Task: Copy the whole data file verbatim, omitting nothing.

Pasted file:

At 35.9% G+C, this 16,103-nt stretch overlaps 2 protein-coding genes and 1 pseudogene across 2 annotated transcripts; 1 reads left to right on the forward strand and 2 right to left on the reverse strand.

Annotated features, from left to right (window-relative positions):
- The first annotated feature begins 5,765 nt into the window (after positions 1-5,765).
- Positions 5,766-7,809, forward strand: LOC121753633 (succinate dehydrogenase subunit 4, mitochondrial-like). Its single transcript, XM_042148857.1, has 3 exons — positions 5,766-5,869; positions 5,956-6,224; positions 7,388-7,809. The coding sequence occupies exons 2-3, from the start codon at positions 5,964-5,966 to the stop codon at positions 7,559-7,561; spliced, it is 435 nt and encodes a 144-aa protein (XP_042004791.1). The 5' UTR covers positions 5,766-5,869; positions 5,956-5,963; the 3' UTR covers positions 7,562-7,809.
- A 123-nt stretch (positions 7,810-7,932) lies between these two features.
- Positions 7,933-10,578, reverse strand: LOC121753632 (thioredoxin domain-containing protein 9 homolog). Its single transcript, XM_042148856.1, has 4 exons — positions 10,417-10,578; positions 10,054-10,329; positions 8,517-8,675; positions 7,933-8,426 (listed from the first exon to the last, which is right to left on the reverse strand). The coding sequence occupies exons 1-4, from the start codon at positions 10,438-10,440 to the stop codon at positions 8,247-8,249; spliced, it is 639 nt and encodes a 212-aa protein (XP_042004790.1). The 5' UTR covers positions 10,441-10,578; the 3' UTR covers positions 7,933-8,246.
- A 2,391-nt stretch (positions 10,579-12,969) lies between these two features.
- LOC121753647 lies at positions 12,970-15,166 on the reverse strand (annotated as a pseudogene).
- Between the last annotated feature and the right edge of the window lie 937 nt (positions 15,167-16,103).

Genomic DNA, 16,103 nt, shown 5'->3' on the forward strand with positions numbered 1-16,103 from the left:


At 35.9% G+C, this 16,103-nt stretch overlaps 2 protein-coding genes and 1 pseudogene across 2 annotated transcripts; 1 reads left to right on the forward strand and 2 right to left on the reverse strand.

Annotated features, from left to right (window-relative positions):
- The first annotated feature begins 5,765 nt into the window (after positions 1-5,765).
- Positions 5,766-7,809, forward strand: LOC121753633 (succinate dehydrogenase subunit 4, mitochondrial-like). Its single transcript, XM_042148857.1, has 3 exons — positions 5,766-5,869; positions 5,956-6,224; positions 7,388-7,809. The coding sequence occupies exons 2-3, from the start codon at positions 5,964-5,966 to the stop codon at positions 7,559-7,561; spliced, it is 435 nt and encodes a 144-aa protein (XP_042004791.1). The 5' UTR covers positions 5,766-5,869; positions 5,956-5,963; the 3' UTR covers positions 7,562-7,809.
- A 123-nt stretch (positions 7,810-7,932) lies between these two features.
- Positions 7,933-10,578, reverse strand: LOC121753632 (thioredoxin domain-containing protein 9 homolog). Its single transcript, XM_042148856.1, has 4 exons — positions 10,417-10,578; positions 10,054-10,329; positions 8,517-8,675; positions 7,933-8,426 (listed from the first exon to the last, which is right to left on the reverse strand). The coding sequence occupies exons 1-4, from the start codon at positions 10,438-10,440 to the stop codon at positions 8,247-8,249; spliced, it is 639 nt and encodes a 212-aa protein (XP_042004790.1). The 5' UTR covers positions 10,441-10,578; the 3' UTR covers positions 7,933-8,246.
- A 2,391-nt stretch (positions 10,579-12,969) lies between these two features.
- LOC121753647 lies at positions 12,970-15,166 on the reverse strand (annotated as a pseudogene).
- Between the last annotated feature and the right edge of the window lie 937 nt (positions 15,167-16,103).

Genomic DNA, 16,103 nt, shown 5'->3' on the forward strand with positions numbered 1-16,103 from the left: